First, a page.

"Despite everything we've done, and continue to do, there is no piece of evidence of what happened to her," Sheriff Scott said. "That's frustrating for us -- and unimaginable for her family."
Although he says every case hits home, Sheriff Scott admits Lindsey has left an indelible mark. "I keep a photo of her in my office. I'm looking at it now as we're talking," Sheriff Scott said while Dateline spoke with him.
The roller coaster that has been the investigation has taken a toll on Lindsey's family. The intense scrutiny and suspicion placed on them forced Melissa to move with Joshua to a nearby town several months after Lindsey vanished.
"I just kind of died inside. It was as if I was in a coma, just numb," Melissa said of the years after Lindsey went missing. "It destroyed us, especially Joshua. And he didn't just lose his sister; he lost the mom he knew."
A Mother's Hope
As the anniversary approaches, Melissa takes time to remember her daughter and the shared memories they've missed. She clings to the hope that there are more memories to be made.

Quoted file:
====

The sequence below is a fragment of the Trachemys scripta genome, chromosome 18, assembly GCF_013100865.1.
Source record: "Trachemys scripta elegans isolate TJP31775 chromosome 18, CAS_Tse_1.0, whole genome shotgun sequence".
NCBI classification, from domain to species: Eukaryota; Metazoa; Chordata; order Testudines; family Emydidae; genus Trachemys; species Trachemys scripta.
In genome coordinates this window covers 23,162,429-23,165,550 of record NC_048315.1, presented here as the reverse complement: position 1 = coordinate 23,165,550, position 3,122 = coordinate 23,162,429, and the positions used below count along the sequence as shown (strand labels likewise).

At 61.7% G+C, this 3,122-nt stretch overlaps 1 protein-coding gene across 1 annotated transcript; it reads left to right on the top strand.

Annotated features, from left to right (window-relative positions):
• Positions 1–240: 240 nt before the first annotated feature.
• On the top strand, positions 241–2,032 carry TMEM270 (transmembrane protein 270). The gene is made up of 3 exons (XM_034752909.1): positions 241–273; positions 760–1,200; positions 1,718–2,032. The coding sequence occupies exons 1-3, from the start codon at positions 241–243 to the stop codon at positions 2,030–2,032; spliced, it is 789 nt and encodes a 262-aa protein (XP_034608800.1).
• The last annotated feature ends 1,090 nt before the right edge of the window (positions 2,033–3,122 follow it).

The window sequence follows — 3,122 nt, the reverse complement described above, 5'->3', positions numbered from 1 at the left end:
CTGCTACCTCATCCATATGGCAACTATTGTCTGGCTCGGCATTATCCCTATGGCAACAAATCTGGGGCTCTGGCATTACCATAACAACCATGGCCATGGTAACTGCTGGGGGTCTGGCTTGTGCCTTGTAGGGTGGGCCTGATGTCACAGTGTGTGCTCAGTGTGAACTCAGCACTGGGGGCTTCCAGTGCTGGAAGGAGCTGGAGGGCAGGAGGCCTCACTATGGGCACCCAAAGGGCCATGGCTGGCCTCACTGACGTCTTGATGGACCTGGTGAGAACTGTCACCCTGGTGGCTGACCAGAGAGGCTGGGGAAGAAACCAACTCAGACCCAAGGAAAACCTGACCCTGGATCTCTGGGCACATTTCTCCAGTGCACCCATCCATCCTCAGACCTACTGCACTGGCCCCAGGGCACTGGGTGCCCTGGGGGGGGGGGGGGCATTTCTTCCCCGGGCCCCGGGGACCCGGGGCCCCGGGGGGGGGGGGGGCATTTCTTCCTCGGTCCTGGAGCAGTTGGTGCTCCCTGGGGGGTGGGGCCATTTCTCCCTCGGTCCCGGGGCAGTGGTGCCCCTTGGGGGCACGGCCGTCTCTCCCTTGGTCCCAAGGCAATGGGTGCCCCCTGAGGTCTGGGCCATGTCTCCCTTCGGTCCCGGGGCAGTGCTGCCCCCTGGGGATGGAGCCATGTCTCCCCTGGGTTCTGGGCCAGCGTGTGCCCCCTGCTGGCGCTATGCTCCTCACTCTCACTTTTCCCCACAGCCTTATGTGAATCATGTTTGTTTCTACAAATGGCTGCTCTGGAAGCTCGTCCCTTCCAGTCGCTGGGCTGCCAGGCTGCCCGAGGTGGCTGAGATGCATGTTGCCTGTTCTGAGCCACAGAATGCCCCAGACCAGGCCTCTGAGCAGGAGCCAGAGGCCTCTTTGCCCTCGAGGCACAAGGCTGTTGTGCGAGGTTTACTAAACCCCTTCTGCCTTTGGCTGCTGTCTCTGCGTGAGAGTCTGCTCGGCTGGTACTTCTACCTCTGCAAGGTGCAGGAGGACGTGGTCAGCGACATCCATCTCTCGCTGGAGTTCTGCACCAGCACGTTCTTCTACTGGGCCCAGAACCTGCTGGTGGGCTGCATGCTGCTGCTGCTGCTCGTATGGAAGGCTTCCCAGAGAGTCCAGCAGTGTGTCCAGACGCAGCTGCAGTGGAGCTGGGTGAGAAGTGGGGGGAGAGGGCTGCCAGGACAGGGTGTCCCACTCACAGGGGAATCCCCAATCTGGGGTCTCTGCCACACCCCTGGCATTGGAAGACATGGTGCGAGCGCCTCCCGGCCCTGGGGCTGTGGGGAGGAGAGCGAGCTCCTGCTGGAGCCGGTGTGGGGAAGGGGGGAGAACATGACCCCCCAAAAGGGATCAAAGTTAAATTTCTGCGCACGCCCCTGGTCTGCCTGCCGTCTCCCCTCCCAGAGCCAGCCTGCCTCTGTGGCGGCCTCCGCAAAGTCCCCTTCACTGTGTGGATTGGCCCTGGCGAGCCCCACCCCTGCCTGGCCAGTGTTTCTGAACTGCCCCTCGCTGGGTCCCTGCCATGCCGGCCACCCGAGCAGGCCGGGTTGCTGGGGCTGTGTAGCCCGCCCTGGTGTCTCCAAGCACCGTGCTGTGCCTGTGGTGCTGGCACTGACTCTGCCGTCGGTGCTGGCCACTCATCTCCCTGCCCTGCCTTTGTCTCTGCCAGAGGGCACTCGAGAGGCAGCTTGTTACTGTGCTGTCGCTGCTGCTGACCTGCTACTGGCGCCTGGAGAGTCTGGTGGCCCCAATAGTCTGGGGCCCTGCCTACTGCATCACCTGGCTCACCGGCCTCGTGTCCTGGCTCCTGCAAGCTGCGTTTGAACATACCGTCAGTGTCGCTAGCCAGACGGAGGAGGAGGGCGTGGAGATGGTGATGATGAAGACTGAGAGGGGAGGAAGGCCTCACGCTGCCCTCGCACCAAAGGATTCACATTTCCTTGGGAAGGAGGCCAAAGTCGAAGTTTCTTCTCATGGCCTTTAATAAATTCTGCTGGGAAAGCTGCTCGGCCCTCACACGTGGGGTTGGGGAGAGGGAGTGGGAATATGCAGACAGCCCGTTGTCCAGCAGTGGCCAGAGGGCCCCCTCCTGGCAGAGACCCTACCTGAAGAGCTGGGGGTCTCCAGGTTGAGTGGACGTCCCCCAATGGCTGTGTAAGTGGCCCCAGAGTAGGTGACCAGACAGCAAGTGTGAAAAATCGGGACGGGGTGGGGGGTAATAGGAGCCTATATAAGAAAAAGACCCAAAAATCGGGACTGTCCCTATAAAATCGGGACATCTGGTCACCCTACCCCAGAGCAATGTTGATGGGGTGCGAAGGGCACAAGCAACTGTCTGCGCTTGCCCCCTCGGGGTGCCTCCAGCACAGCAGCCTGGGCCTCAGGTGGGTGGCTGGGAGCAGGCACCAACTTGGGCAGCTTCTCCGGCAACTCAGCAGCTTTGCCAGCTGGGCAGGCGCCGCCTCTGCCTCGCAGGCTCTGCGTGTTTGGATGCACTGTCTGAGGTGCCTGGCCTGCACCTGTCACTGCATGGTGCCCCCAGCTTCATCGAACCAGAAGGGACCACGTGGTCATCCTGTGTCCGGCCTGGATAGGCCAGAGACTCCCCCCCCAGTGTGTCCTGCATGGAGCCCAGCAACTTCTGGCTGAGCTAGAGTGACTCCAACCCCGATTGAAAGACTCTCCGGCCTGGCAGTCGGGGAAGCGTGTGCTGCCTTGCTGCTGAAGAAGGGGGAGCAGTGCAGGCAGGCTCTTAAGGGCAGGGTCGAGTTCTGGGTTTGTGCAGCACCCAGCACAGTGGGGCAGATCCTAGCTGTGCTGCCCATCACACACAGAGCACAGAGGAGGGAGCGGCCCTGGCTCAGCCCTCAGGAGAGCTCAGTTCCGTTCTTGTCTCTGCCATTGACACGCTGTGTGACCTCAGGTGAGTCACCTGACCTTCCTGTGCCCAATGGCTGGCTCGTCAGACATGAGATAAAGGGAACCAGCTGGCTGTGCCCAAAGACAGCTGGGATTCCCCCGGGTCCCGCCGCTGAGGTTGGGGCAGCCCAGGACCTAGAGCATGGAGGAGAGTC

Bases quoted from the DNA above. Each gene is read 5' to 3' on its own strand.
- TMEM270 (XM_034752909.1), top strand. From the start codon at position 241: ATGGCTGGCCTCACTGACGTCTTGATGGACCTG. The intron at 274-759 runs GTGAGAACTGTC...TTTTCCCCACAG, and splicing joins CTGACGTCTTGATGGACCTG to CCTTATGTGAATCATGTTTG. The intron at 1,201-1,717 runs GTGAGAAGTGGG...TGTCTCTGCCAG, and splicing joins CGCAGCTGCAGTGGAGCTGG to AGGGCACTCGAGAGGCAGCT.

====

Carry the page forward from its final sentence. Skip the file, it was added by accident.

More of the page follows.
"I believe 1,000% that Lindsey is alive," Melissa said. "There is no doubt in my mind she is out there somewhere waiting until we bring her home."
While the search for Lindsey continues, the family is trying to get along as best they can. Joshua, who rarely talks about his little sister, just moved back to Washington after spending the past few years in Tennessee.
Melissa is back at work and has sought counseling. She's also connected with the families of several other missing children, including the father of Kyron Horman. Kyron's 2010 disappearance in Portland, Oregon also attracted the national spotlight. While it's a "club no one wants to be part of," she says, it does offer some comfort. "We provide support for one another that people not in this situation couldn't."
Several tips in Lindsey's case are still called in every month. Each one is followed up on, officials say, but there has been no break.
The lack of movement will not stop Melissa.
"As a mother, I could, and would, never stop searching," Melissa told Dateline, the pain easily heard in her voice. "If I don't, who will?"
If you have any information regarding Lindsey's case, you are urged to call the Grays Harbor County Sheriff's Department at (360) 249-3711.